Today was a very good day. After hours of effort by a team of three consultants, we solved a vexing Dynamics GP SQL performance issue for a client.
I'll start with the conclusion and explain why this was such a great achievement.
1. We actually identified the cause of the performance problem. For those that have tried to identify the cause of GP running slowly, locking up, or not responding, you know how difficult this can be. Working together, our team of 3 was able to conclusively track down the specific SQL stored procedure that was causing the problem. This was quite an accomplishment.
2. It took the combined effort of three consultants with three different areas of expertise and a lot of combined Dynamics GP, networking, and SQL Server experience to identify the cause. In my experience, it is very, very, rare to have the opportunity to assemble such a team to work on this type of issue, and it was a great experience for all of us.
3. The client was willing to invest in consultants and made the commitment to identify and resolve the issue. So often I've had situations where a client was plagued with performance issues, but there wan't a strong commitment to resolve them. The client will likely spend several thousand dollars resolving this particular issue, but I believe it was a worthwhile investment--or I will once we finally resolve the issue.
And with that, some background...
The Dynamics GP 2010 client contacted their partner in the San Francisco Bay Area a few months ago complaining about performance problems with Dynamics GP. GP is sporadically slow, and sometimes hangs or stops responding completely. The "lock up" can last from 5 minutes to 20 minutes and affects multiple users at different times.
The GP partner looks into it, but because the issue is so unpredictable and can't be reproduced on demand, no cause is identified in Dynamics GP or SQL. Apparently the problem continues and gets even worse. At this point, the client requests a network expert to try and determine if a network issue is causing the problem. The GP partner identifies a networking data communications consultant in Denver and flies him out to San Francisco this week.
After two days of network traffic monitoring and traces, the network consultant, working with the GP consultant, is able to capture the actual network packets that are occurring in the seconds leading up to the performance issues in Dynamics GP. Like a countdown, he is able to list the users, the actions they were performing in different applications, and the data in the network packets that were being issued by those users at the exact time that the problem occurred.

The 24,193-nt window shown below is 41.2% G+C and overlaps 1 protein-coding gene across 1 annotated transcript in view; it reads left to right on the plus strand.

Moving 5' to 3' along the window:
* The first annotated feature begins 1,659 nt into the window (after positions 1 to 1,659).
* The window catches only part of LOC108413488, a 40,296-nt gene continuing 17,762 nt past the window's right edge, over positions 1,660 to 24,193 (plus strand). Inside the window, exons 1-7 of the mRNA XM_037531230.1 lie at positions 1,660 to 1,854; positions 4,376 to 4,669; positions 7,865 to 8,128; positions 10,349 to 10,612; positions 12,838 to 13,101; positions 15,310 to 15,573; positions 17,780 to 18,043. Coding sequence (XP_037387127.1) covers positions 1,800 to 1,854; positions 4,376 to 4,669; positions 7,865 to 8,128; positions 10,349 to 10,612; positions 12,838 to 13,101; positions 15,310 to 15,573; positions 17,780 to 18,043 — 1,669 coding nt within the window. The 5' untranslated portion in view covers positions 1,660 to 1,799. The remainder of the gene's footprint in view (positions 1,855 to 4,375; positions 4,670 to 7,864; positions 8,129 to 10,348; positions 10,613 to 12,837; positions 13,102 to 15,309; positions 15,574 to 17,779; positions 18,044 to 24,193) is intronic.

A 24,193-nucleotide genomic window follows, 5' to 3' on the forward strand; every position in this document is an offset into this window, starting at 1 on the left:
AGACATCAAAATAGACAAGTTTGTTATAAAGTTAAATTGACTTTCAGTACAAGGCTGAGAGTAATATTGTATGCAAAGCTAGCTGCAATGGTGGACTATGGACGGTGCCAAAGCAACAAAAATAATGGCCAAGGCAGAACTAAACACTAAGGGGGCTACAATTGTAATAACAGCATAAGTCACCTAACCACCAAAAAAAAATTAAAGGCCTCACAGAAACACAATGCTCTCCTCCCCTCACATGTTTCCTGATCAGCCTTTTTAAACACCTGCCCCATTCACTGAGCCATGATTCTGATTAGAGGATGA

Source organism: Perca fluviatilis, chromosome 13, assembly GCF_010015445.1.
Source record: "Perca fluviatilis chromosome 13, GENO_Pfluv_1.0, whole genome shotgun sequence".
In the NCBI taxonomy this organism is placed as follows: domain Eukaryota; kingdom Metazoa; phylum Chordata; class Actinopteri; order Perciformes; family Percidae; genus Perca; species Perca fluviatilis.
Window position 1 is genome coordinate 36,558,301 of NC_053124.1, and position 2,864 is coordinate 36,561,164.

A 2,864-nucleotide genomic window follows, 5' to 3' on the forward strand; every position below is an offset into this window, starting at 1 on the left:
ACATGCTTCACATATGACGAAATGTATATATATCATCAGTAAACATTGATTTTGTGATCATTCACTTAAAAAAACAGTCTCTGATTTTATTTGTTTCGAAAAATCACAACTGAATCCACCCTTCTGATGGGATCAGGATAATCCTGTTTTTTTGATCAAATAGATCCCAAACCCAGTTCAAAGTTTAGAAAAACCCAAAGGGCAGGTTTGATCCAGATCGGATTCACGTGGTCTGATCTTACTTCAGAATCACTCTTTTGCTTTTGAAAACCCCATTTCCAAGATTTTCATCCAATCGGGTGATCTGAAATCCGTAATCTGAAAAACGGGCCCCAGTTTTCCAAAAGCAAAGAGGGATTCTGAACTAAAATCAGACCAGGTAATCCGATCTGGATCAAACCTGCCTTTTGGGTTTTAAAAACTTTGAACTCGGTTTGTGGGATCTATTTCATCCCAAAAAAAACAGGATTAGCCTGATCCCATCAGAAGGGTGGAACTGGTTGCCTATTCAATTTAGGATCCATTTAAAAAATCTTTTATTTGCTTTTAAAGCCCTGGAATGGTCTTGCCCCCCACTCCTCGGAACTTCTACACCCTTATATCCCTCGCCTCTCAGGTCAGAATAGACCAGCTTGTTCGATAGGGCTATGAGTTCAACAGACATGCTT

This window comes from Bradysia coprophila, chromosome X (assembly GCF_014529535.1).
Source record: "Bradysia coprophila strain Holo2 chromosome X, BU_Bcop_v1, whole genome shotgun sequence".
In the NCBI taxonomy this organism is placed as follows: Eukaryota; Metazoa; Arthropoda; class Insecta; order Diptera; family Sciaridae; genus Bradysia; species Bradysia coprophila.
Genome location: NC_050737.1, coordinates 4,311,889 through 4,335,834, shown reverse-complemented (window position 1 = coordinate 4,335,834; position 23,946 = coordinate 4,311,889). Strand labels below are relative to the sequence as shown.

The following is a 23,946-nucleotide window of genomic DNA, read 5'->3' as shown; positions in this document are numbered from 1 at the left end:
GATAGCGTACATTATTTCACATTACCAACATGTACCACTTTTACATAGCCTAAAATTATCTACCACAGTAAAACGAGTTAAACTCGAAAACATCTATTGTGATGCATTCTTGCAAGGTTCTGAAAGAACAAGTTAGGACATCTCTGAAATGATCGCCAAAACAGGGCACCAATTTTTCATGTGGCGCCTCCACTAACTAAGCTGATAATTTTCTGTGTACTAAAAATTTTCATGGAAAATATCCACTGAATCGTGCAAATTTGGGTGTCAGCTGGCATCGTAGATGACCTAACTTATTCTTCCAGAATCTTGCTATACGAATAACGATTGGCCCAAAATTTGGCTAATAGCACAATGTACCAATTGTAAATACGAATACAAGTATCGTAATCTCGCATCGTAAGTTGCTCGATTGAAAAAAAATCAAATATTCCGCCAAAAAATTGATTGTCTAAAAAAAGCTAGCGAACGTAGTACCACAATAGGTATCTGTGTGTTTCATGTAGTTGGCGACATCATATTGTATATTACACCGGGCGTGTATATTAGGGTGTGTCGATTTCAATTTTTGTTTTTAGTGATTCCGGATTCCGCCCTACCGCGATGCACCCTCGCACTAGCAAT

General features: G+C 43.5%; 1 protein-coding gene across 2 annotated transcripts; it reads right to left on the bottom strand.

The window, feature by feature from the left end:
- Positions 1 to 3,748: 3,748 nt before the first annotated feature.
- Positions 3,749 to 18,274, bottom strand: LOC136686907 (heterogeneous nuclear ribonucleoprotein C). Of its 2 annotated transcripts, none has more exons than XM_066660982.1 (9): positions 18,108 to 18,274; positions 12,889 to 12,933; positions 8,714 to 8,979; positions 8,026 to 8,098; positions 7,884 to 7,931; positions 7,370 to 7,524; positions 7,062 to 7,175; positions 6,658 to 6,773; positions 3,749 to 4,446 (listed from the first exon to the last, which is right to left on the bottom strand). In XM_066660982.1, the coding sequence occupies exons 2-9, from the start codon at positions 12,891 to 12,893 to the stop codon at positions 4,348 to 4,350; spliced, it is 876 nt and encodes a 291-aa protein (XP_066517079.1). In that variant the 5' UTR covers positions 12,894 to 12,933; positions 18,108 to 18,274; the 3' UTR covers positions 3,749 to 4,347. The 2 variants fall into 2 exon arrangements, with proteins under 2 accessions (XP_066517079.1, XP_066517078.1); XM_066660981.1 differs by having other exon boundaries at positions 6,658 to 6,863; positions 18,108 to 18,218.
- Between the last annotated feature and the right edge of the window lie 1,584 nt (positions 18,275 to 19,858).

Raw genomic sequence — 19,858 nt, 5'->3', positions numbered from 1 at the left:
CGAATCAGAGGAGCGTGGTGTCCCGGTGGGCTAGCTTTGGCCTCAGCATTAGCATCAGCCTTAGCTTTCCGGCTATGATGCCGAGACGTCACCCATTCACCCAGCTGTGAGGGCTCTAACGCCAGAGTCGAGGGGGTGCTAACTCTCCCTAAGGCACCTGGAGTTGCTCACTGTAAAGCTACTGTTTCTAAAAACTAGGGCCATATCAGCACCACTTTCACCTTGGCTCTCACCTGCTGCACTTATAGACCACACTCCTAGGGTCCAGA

This data indicated that a revenue recognition application used by the client was issuing queries against the Dynamics GP database. He assembled the contents of the network packets, and saw that the "rev rec" application was querying the Extender "EXT" tables in Dynamics GP. When implementing Dynamics GP and the revenue recognition system, the client chose to store additional sales order invoice field values in Extender windows that could be used to perform rev rec calculations. So this all makes sense.
Since the network consultant had uncovered a pile of SQL, the Dynamics GP consultant called me to decipher the SQL activity and determine how it might relate to the performance issue. Coincidentally, my blog-mate Christina Phillips and I just presented last week at the Tech Airlift 2013 conference in Fargo, and the topic of our presentation was "SQL Skills for Consultants". While I am by no means a super-SQL-guru, I regularly get calls like this to solve some tricky problems, so I have had a fair amount of experience in this area.
So today I had a few GoToMeeting sessions with the GP consultant and network consultant where we pored over the SQL activity and dug into the Dynamics GP company database to understand what was going on.
We saw that the rev rec application issued a select statement against the EXT00100 table, and then called a custom stored procedure. Immediately after that stored procedure is called, Dynamics GP locks up for one user. A few seconds later, GP locks up for another user, and then another. So the network consultant had identified our culprit: a custom stored procedure.